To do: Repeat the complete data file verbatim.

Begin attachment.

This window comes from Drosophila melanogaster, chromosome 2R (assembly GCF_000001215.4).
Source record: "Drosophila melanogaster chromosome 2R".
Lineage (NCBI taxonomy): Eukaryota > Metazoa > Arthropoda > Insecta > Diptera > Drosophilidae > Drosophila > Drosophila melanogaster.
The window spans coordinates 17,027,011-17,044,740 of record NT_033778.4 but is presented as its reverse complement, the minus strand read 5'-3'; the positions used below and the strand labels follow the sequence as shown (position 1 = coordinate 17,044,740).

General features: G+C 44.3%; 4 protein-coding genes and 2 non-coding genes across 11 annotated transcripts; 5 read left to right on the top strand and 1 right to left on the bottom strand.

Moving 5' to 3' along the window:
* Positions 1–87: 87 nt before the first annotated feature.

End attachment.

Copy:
This window comes from Drosophila melanogaster, chromosome 2R (assembly GCF_000001215.4).
Source record: "Drosophila melanogaster chromosome 2R".
Lineage (NCBI taxonomy): Eukaryota > Metazoa > Arthropoda > Insecta > Diptera > Drosophilidae > Drosophila > Drosophila melanogaster.
The window spans coordinates 17,027,011-17,044,740 of record NT_033778.4 but is presented as its reverse complement, the minus strand read 5'-3'; the positions used below and the strand labels follow the sequence as shown (position 1 = coordinate 17,044,740).

General features: G+C 44.3%; 4 protein-coding genes and 2 non-coding genes across 11 annotated transcripts; 5 read left to right on the top strand and 1 right to left on the bottom strand.

Moving 5' to 3' along the window:
* Positions 1–87: 87 nt before the first annotated feature.